About The SAT

Why should students take the SAT?

Students and parents often ask why it is important to take the SAT. Reasons include:

  • All US colleges accept the SAT as an objective measurement of students' college readiness;
  • Used with GPAs and high school transcripts, SAT scores allow colleges to fairly compare applicants;
  • Taking the SAT gives US-bound students access to scholarship opportunities;
  • Most colleges require an admissions test like the SAT – some universal; moderating item;
  • The SAT provides students with the most comprehensive performance feedback of any admissions test.
  • The SAT is understood and recognised by QTAC.
  • The SAT is uncapped – it is possible for Queensland students to achieve a rank (performance permitting) equivalent to an OP 1 (Rank of 99).
  • For tertiary entrance to many overseas universities and US colleges, the Queensland Studies Authority's OP credential is unfamiliar and unknown. Consequently, all international students seeking a college placement in a US tertiary institution are required to provide an American College Board SAT score (not to be confused with an Australian School-based Apprenticeship and Traineeship) or similar (ACT score). This requirement applies to both students who are seeking an academic future as well as those searching out sporting scholarships.

Many US institutions require a writing assessment for admission. Students who take the SAT almost always automatically fulfill such requirements for entry to US colleges.

Those interested may learn more about the scholarship search tool in the student area of the College Board's site.

What is the SAT?

The SAT Reasoning Test:

  • Is an internationally-recognised college – or university entrance credential, accepted by a wide range of tertiary institutions (world-wide).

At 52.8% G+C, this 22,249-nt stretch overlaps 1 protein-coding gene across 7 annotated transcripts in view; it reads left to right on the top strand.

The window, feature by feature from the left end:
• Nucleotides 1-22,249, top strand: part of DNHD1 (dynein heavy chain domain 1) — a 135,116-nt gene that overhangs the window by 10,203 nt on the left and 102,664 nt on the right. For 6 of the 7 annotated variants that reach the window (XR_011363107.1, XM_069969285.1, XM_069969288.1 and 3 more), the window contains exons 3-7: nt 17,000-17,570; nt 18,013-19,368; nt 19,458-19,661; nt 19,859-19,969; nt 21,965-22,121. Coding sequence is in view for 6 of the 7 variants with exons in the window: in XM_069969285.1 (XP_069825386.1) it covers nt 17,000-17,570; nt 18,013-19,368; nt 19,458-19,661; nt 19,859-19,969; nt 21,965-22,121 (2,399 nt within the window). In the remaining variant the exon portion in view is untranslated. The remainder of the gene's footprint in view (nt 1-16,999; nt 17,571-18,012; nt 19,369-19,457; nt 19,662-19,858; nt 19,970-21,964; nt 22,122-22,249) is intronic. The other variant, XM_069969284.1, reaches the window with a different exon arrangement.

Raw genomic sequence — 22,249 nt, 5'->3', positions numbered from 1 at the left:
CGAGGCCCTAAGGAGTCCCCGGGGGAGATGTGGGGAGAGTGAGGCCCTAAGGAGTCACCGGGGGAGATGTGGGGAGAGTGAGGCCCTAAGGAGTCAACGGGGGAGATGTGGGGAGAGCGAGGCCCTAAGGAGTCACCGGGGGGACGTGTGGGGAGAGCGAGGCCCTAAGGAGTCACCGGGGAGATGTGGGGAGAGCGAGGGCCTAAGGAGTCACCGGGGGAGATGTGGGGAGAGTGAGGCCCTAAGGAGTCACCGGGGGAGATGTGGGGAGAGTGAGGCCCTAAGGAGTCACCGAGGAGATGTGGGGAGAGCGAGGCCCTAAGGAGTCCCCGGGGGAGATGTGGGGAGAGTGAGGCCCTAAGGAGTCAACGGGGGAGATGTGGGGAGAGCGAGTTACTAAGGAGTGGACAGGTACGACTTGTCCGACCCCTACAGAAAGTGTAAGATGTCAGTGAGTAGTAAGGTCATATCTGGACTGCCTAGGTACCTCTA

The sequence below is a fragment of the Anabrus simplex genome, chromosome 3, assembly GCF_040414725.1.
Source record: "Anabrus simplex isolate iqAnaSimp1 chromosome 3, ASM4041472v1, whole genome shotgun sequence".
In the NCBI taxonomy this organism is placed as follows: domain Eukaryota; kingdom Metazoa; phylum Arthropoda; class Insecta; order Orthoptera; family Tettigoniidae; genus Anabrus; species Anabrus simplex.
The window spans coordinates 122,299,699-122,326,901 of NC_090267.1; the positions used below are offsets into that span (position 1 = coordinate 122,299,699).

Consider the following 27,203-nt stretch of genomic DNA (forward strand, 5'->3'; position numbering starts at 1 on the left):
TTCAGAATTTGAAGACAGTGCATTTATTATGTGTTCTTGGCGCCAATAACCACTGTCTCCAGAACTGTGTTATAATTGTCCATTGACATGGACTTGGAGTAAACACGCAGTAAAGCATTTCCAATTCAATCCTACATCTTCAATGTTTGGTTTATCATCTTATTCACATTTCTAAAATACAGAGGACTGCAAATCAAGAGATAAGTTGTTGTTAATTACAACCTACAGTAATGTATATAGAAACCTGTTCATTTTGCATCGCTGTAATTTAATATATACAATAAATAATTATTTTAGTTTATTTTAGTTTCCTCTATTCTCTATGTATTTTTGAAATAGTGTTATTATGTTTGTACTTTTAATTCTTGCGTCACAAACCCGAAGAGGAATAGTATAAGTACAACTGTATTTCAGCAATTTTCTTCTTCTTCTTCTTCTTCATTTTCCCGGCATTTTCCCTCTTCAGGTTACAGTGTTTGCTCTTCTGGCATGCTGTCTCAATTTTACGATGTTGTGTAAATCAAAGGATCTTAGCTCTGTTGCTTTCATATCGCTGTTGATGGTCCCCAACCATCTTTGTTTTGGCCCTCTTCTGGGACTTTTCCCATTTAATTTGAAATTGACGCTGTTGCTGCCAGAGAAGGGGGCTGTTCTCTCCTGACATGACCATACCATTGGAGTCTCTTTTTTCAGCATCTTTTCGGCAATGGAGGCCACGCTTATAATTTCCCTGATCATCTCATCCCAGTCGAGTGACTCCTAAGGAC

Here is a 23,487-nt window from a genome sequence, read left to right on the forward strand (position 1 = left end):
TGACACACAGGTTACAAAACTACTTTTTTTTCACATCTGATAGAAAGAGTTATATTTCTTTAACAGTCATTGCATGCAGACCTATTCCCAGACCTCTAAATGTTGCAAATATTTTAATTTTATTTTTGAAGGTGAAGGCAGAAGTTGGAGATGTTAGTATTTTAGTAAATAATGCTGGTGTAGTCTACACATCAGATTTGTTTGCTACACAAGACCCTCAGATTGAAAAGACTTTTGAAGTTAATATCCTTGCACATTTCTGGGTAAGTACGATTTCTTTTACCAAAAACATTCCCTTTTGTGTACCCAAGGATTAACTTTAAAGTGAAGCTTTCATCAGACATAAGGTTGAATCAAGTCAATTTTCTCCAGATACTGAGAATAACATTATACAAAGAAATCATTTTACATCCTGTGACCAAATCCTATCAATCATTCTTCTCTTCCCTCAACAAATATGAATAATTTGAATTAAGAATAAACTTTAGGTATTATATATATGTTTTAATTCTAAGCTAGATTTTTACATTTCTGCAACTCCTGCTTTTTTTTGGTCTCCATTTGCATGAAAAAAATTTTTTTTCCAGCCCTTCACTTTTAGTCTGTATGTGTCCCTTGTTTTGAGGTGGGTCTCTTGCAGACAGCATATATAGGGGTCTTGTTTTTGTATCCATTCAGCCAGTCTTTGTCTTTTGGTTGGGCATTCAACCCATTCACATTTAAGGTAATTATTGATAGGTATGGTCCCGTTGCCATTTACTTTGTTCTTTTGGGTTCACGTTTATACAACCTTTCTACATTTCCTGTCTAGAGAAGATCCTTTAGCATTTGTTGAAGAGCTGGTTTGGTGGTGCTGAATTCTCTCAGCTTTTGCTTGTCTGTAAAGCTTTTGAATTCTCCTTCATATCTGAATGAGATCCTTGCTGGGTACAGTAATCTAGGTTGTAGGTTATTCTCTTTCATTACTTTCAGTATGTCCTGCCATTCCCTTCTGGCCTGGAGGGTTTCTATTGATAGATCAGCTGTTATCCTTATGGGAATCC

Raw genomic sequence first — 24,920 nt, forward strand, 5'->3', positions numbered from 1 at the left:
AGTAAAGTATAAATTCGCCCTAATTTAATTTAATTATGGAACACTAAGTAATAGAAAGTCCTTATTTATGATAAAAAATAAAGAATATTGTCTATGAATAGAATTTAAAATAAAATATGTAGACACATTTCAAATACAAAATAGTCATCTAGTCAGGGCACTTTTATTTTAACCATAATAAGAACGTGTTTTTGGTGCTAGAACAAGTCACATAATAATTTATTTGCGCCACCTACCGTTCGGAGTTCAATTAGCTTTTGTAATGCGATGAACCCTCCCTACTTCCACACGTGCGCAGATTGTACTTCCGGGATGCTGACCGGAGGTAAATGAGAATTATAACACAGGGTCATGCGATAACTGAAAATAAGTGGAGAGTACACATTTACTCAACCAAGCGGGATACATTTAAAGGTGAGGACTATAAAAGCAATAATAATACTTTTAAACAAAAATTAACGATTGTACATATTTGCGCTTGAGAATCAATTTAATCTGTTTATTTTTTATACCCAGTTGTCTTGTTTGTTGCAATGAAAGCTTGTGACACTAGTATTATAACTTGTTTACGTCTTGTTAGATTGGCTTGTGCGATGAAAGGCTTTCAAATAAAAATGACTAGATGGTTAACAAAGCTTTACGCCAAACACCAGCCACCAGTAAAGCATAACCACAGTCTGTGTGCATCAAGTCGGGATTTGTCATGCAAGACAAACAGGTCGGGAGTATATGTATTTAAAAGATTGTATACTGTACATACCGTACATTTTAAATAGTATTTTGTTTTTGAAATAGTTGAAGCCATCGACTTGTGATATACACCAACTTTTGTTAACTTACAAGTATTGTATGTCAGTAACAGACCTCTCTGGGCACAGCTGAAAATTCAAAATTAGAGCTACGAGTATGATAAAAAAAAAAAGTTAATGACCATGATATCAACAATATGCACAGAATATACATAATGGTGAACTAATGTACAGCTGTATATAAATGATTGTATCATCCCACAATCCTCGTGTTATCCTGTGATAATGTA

• Is undertaken by over 2 million candidates every year, over 6 administrations throughout the year.
  • Assesses a candidate's readiness for College-based study in 3 areas: Writing, Reading and Mathematics.
  • Assesses critical thinking and problem solving skills.

SAT is a registered trademark of the US College Board. The College Board does not endorse the services provided by Integrity Tutoring.

Who is the SAT for?

Students wishing to study college degrees overseas.

Top OP-ineligible athletes

Some matriculation-ineligible elite athletes could attract the attention of coaches or talent scouts from US colleges. To help such students, Integrity Tutoring has entered into a Memorandum Of Understanding with a highly-competent Brisbane-based athletics agency to help such students explore the possibilities (in tennis, soccer, swimming, diving, track and field, and others) of sporting scholarships with US colleges.

Creative (Music and Art) students

Many US colleges have the most spectacular music and creative arts courses of which Australian students often cannot begin to dream. US college study often opens new and stupendous worlds of opportunity.

Promising Year 10 and Year 11 students?

As always, some Year 11 students are particularly focussed, and have a clear plan for pursuing post-secondary education or sporting endeavours overseas. Long-term planning and preparation for these students is very useful.

How Difficult is the SAT?

The SAT has been developed to reflect accepted educational standards. The data show that the material on the SAT and the time allocated to each section are appropriate for the intended test-taking population:

  • On average, students answer 50 to 60 per cent of questions correctly.
  • 80 per cent finish nearly the entire test.
  • Almost all students complete at least 75 per cent of the questions.
  • SAT Maths is primarily a review of Year 9 and Year 10, and Senior Maths A.

Students are encouraged to become as familiar as possible with the test before they take their first SAT.

How is the test structured?

The test consists of 10 separately timed sections:

  • Three sections test critical reading (70 minutes in total)
  • Three sections test mathematics (70 minutes in total)
  • Three sections test writing (60 minutes in total)
  • One variable (unscored) section tests critical reading, mathematics, or writing (25 minutes total)

Is there any comparability between different SATs?

All SAT tests have been standardised so that the scores from one test administration can be compared with SAT scores from other test administrations.